Science, business merge in the business of mushrooms
Tradd Cotter has turned what he calls the “creepy and cool” world of mushrooms into a science and a business.
“Most people look at mushrooms in their yard and want to know if (mushrooms) will hurt them or hurt their dog,” says the founder of Mushroom Mountain near Greenville, S.C. “They don't know the nutritional, compost or medicinal values.”
He will be bringing his knowledge for a second visit to the Mother Earth News Fair Sept. 15 to 17 at Seven Springs Mountain Resort in Somerset County.
It will be the eighth annual fair at Seven Springs put together by the 40-year-old magazine that promotes self-reliant, sustainable lifestyles.
The three-day fair features dozens of hands-on demonstrations and workshops on topics such as renewable energy, small-scale agriculture, gardening and green construction.
Talks also will include looks at beekeeping and raising rabbits for fun and profit.
In addition, there will be livestock and gardening demonstrations, and vendors of seeds, tools, books and clothes.
Betsy Conn, conference services manager for the resort, says 15,000 visitors are expected in the three days.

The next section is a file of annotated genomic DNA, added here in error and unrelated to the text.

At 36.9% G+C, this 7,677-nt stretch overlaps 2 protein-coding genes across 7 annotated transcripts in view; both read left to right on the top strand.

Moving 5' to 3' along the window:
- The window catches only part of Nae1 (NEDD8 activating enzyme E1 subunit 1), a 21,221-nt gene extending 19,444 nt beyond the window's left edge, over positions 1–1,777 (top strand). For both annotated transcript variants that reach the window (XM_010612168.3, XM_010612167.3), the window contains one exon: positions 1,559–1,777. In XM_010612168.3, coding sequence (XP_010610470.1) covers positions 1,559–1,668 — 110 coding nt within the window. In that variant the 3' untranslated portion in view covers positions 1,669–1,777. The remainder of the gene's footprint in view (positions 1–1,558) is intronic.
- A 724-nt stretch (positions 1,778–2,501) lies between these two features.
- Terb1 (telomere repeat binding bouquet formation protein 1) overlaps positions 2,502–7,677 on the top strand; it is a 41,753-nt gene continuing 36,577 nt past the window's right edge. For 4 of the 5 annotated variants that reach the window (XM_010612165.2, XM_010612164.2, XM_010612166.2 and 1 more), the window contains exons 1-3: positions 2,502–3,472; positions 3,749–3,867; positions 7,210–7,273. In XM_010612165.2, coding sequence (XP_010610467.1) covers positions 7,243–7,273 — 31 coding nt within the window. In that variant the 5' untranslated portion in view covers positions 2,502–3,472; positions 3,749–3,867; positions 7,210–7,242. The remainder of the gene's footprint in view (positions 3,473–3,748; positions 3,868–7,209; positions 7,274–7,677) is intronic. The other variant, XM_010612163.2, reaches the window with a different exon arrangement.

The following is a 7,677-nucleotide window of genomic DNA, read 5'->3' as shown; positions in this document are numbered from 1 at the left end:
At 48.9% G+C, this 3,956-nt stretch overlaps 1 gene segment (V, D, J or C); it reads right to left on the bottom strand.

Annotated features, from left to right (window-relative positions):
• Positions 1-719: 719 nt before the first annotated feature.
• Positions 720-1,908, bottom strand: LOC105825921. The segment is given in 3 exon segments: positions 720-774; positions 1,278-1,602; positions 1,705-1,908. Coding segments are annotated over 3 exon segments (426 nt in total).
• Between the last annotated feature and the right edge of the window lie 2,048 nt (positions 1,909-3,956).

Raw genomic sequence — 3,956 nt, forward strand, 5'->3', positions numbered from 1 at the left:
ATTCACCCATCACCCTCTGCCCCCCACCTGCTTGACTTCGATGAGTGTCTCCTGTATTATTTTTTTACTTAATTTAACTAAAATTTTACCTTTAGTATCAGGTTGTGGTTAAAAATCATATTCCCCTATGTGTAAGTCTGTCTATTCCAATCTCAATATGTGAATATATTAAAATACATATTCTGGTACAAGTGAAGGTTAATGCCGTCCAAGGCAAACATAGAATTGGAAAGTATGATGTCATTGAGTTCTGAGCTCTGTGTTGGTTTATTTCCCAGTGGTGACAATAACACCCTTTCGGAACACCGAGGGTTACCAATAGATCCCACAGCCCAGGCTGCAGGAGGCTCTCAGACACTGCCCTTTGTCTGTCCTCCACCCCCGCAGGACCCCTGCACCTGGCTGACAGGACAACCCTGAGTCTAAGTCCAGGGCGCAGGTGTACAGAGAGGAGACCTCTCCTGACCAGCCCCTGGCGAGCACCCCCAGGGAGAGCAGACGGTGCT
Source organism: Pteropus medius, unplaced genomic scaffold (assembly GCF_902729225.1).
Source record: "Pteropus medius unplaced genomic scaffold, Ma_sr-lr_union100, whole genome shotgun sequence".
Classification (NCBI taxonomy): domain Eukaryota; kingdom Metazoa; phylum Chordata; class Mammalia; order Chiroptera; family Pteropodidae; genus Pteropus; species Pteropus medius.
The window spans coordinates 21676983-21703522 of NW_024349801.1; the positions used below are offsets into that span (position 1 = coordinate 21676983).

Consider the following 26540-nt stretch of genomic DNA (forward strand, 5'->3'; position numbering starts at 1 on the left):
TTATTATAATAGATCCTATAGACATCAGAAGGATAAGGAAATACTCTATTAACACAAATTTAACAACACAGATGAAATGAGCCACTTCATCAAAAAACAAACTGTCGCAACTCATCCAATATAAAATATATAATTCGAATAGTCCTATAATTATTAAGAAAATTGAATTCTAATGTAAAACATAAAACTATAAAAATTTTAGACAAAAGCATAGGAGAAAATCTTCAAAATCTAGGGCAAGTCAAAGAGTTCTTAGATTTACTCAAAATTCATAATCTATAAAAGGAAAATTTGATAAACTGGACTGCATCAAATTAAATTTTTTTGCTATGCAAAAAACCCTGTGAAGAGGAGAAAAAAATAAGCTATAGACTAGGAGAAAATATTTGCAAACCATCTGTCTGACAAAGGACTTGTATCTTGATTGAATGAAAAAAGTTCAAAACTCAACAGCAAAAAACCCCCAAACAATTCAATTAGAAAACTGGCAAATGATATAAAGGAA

It also will feature Cotter leading an early-morning mushroom walk through the grounds of the resort, which he says is at the “apex of mushrooms on the East Coast” because of rainfall, temperature and altitude.
Cotter says the location provides a wonderful place to gather a variety of mushroom samples that allow him to discuss their diversity.
“They are a key element to fungal ecology,” he says.
The mushroom walk began after he made a casual mention during his appearance at Seven Springs two years ago, he says. He was shocked when a handful of people showed up a little before 7 the next morning — and even more surprised when there were about 150 by 7:05.
“They came walking out of the fog that morning,” he adds with a laugh. “They could have been something from a zombie movie.”
Cotter developed an interest in mushrooms as a teenager and was “working as a landscaper to pay the bills” when he got a grant to Clemson University.
After studying mycology there, he organized Mushroom Mountain in 1995-96 to work on all of the aspects involved with the fungi.
Mushroom Mountain, in a part of South Carolina similar to the terrain of Seven Springs, does research on all of the roles of the mushroom. It also markets spawns to farms and residents who want to take advantage of those possibilities.
The company began in the apartment of Cotter and his wife, Olga, but expanded in 2005 when they found a property with 42,000 square feet of research and storage space on its 26 acres.
Space is definitely required to study the wide world of mushrooms.
“There are more than 3,000 mushroom species out there,” he says. “Of that, there are only 50 that are dangerous. That is way less than 1 percent. You can probably eat most of them. Some might not taste good, but they won't hurt you.”
Bob Karlovits is a Tribune-Review contributing writer.